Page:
And trust me – this is a prayer God not only will answer, but I think one he wants to answer.

Baptisms, Faith, and Why You Need Others in Your Life

445128_29914509This Sunday was a beautiful Sunday, because it was baptism Sunday. There is something beautiful, special, and wonderful about joining with others as they commit to following Jesus publicly. There is something so moving about seeing and hearing people’s testimony and desire to follow Jesus.

 

And that’s what this Sunday was about.

 

But it was also about recognizing a key of faith: you can’t do it alone.

 

The only reason we had baptisms is because people invested in others. Is because people realized they can’t do faith on their own, and had others join their journey.

 

We often believe in our culture that it’s all about our own personal willpower, drive, and strength that leads to success. But not only isn’t that true, it’s one of the most damaging lies in our world. The truth is we are only as strong as those who are journeying with us.

 

There is an African proverb that says, “If you want to go fast, go alone. If you want to go far, go together”. And that is true.

 

And so on Sunday we looked at how we need each other. But we ended with a very personal but important question: who are you journeying with? Who is close enough to you to support, care, and miss you when you drift? Who knows your struggles and your strengths? Who are you journeying with, and who is journeying with you?

 

This question isn’t a light one, but a crucial one to our faith. If we want to not only start well in life, but finish well in life – we need one another.

 

So we gave a challenge on Sunday. That if you can’t think of someone who is journeying with you, to invite someone in. Ask for a mentor, find a spiritual guide, don’t go it alone – but go together.

 

So that was our challenge on Sunday, and it’s a personal one, but it’s a needed one. Because we all need someone.

 

 

 

Sermon Notes:

 

Big Idea: Journey with others

Teaching Points:

  • It’s not starting that’s hard, it’s finishing.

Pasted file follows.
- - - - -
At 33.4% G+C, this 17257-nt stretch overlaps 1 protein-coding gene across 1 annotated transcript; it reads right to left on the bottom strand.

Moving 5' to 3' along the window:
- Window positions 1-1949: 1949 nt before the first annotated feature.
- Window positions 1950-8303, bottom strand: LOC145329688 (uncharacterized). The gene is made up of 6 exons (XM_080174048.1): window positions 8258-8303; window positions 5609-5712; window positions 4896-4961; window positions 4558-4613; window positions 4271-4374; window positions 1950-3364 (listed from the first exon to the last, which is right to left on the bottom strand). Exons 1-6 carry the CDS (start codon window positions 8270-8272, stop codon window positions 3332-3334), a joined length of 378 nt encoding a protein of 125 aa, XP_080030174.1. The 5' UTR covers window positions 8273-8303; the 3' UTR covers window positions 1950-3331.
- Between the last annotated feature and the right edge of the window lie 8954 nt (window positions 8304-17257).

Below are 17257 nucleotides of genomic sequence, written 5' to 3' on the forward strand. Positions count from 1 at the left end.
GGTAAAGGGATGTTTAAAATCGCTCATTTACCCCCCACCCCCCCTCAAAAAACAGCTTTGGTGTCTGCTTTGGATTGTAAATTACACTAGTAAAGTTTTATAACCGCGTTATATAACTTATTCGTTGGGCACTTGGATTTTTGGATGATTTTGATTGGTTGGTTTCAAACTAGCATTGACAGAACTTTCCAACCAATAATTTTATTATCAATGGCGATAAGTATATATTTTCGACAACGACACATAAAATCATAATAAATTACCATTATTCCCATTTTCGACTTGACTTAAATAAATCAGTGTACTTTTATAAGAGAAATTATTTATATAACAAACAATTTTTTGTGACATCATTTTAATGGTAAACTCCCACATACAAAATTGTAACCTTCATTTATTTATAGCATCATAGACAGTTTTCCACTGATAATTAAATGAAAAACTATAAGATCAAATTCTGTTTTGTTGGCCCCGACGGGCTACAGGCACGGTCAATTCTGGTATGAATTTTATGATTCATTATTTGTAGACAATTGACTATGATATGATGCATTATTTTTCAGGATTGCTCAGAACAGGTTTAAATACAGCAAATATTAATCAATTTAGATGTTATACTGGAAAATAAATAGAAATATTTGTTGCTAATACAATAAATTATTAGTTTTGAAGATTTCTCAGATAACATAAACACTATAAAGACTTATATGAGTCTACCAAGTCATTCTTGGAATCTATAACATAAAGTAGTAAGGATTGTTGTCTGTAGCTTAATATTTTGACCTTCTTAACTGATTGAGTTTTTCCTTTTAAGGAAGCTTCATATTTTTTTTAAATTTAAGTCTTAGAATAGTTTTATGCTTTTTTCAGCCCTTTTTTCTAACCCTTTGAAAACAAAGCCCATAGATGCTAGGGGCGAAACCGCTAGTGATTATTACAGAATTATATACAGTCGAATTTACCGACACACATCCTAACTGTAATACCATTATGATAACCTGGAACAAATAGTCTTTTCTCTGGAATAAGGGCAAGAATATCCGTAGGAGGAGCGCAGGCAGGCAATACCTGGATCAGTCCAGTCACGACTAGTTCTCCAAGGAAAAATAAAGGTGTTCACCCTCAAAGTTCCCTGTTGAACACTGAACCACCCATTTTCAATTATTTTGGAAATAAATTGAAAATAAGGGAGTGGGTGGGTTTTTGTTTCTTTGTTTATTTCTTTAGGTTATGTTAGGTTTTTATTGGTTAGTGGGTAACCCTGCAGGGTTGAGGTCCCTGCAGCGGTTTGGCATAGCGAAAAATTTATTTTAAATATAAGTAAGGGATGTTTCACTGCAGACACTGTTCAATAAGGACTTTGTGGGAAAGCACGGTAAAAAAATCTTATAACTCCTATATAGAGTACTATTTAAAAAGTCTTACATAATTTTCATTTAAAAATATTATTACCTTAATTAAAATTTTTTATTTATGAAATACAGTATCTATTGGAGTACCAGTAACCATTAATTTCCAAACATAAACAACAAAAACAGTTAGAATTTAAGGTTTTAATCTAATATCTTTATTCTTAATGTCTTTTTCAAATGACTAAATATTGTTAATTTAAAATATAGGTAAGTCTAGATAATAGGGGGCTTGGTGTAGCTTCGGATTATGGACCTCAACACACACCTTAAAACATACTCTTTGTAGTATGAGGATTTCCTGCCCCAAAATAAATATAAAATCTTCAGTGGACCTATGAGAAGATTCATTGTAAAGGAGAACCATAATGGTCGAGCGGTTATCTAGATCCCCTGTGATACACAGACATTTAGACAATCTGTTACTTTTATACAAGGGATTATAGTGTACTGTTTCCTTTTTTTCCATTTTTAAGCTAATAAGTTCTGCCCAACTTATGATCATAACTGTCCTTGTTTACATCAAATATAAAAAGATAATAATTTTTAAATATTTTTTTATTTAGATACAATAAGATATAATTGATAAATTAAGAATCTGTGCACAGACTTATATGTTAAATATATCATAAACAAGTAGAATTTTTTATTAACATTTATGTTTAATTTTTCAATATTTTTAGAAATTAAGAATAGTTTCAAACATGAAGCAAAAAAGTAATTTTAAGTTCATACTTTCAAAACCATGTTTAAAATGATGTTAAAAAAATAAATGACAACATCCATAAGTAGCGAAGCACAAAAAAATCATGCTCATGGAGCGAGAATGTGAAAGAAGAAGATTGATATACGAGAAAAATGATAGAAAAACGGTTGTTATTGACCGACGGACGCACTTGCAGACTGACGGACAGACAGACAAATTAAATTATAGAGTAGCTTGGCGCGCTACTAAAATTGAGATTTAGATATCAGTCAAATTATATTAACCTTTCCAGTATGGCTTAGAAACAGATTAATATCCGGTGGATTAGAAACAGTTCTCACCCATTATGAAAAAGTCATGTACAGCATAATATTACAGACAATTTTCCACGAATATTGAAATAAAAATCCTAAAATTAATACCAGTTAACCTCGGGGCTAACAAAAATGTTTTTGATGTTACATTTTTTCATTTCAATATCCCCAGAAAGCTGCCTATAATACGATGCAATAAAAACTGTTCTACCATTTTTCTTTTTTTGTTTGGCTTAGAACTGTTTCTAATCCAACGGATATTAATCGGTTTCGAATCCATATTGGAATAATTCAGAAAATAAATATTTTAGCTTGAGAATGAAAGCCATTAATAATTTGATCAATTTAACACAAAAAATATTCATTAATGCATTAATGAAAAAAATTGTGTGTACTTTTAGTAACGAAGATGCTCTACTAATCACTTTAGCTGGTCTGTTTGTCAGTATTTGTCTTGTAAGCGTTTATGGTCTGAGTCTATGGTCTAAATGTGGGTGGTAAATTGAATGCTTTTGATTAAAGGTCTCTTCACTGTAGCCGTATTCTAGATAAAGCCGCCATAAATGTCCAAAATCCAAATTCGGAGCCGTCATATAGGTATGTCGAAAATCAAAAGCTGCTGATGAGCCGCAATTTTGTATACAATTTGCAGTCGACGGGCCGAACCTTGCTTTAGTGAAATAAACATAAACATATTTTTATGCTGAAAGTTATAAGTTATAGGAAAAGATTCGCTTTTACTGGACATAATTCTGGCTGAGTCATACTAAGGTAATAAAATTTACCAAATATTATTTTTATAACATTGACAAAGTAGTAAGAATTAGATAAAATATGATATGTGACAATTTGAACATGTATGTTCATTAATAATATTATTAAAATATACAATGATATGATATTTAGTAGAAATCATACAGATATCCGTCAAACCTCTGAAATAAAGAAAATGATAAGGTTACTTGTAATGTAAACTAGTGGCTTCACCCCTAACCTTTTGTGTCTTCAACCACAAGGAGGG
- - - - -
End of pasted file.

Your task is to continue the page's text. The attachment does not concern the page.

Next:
• We think succeeding is about us, and our willpower. It’s actually about others, and who is journeying with us.
  • We need others to care for us, support us, and miss us when we start to drift.
  • We simply can’t do this thing called Christianity alone.
  • The friends you have will often determine the quality and direction of your life.
  • To think of one person you can invite to walk with you this year.

 

Adult Discussion Questions:

What stuck out to you from the sermon? What was challenging to you? How did God speak to you through it? What was new? What were your first impressions to the topic for today? Does it seem to you that growing older does limit your future? How would you answer the question “Who are you trusting to guarantee your future?” What do you believe your future looks like right now? What does your future look like with God involved? What does he want to do in your future?

Discussion Questions for Young Families

Today talk with your kids about their futures. Ask them what they want to do, and who they want to be. Today learn from your kids. Sense the enthusiasm, the belief, the sense of excitement and possibility. Learn from them, and seek to bring that into your relationship with God today.

 

Challenge for the Week: To think of one person you can invite to walk with you this year.

Baptisms and Walking with Others

772301_79279389This Sunday we are having Baptisms to end our series on “Finding a Fresh Start”. Could there be any better way to end talking about finding a fresh start, than seeing baptisms? That’s what they are all about – starting fresh. Saying I want to follow you Jesus, going down into the waters, and coming out confirmed in Christ’s death and resurrection.

It’s a beautiful thing.

 

But something we will learn this Sunday is this too, it is not an individual thing. Baptisms are a corporate thing, body-thing, community thing.

 

And while this distinction might seem small it isn’t. It is crucial and important. Because the truth is that while we can find a fresh start on our own, we can’t keep a fresh start going on our own. We need others investing and involved in our lives. Faith is a communal journey, not an individual journey.

 

So on Sunday as we see people take a next step, and see a fresh start we are also going to be reflecting on this question: “whom are we journeying with”? Because faith is passed on through others, sustained with others, and developed with others. So who are the others in your life?

 

That’s our question for Sunday, and it’s a good question for today too.

Loving Your Neighbours and Why No One Can Tell You How

583245_74851881No expert can tell you how to best love your neighbour…Only the Spirit can guide you into faithful presence, which is the love of Christ. Paul Sparks, Tim Soerens, and Dwight Friesen

I think that this quote is just so – challenging and true. We know as Christians we are called to move out into our neighbourhoods, and love our neighbours. If we aren’t loving our neighbours well, we aren’t following Jesus well. That’s just true.